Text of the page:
the Voice of
The Communist League of Revolutionary Workers–Internationalist
“The emancipation of the working class will only be achieved by the working class itself.”
— Karl Marx
Apr 20, 2009
2009 is both the 200th anniversary of Charles Darwin’s birth and the 150th anniversary of the publication of his book On the Origin of Species by Means of Natural Selection. A double reason to celebrate a decisive step in the progress of knowledge over religious reaction.
In 1809 when Darwin was born, “public opinion” in the western countries agreed that the biblical creation story explained the creation of the earth and the living beings that inhabit it. The church maintained that the earth was six thousand years old. While the majority of naturalists and other “scholars” believed that God was the great architect of the earth and all things, there were some whose observations, particularly of fossils, led them to call in question the dogma of creation and the immutability of species.
Among those who today are called evolutionists, but were called then “transformationists,” was Buffon, born a hundred years before Darwin. In the 1700s, he defended the idea that the earth and living beings had been transformed over the course of time. He worked to show that the earth was much older than the professors of theology presumed, and this assertion caused him no end of trouble.
Lamarck, one of Buffon’s disciples, later elaborated this idea of transformation. And in 1809 Lamarck set out his theory that species, under the pressure of the environment, transform themselves in order to be better adapted to their surroundings, and that they transmit these transformations to their descendants. He was the first to formulate an explanation of transformations in relationship to the environment.
Opposed to the “transformationists” were those who thought that all species remained as they had been created and reproduced identically, “fixed” through time. Cuvier was one of the most famous. When Darwin was born, Cuvier was a prominent 40-year-old professor who specialized in paleontology, the study of fossils. Some of the fossils he studied showed that species different from modern species had existed earlier. To explain this, Cuvier put forward his “theory of catastrophes,” that the earth had experienced catastrophes, of which the flood was the most recent. In the course of these catastrophes, some species disappeared, to be replaced by others that came from other places. The biblical legend was saved, all the animals were the product of the creation and only those saved by Noah survived.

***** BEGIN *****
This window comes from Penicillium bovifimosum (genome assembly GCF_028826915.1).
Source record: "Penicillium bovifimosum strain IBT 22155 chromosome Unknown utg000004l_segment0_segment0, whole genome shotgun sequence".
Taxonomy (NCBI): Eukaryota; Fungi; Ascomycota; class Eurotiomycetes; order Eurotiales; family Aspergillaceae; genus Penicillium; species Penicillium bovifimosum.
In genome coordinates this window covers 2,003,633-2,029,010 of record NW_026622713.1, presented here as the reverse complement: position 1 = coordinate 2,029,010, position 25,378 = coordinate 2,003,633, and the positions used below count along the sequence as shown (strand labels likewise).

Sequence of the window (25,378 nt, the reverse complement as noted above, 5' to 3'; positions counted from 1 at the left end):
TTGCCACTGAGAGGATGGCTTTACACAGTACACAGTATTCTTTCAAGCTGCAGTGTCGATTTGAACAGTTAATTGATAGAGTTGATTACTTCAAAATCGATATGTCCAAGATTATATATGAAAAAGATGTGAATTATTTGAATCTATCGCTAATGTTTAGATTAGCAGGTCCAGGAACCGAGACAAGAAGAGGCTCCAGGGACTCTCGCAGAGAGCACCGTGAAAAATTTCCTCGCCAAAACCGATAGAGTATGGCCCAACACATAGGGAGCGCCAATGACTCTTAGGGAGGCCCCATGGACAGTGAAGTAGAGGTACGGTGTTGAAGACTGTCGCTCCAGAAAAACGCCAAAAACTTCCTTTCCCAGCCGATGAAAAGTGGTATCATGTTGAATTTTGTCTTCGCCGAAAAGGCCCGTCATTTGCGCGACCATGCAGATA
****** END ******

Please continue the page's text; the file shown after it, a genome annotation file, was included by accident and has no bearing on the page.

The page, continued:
Throughout the early nineteenth century, the theories of those who thought everything remained fixed clashed with those of the “transformationists”. What Darwin contributed and what soon allowed him to settle, prove and convince was an impressive quantity of observations and facts–thousands of specimens of plants, animals and fossils gathered during his five year trip around the world aboard the Beagle.
Darwin was 22 when he left on his three-masted ship, sent out to chart the coasts of South America. He was the son of a doctor and had spent three years studying medicine at the University of Edinburgh before abandoning his studies, lacking a real calling. Then he studied theology at Cambridge and became an Anglican pastor, in order, he said, to have time to devote to his passion for natural history. It was a bit of an accident that he had the chance to sail with the Beagle as a naturalist while still a believer in the “natural theology” taught at Cambridge, which held that the marvelous harmony of the world and nature could only be explained by a “divine design.”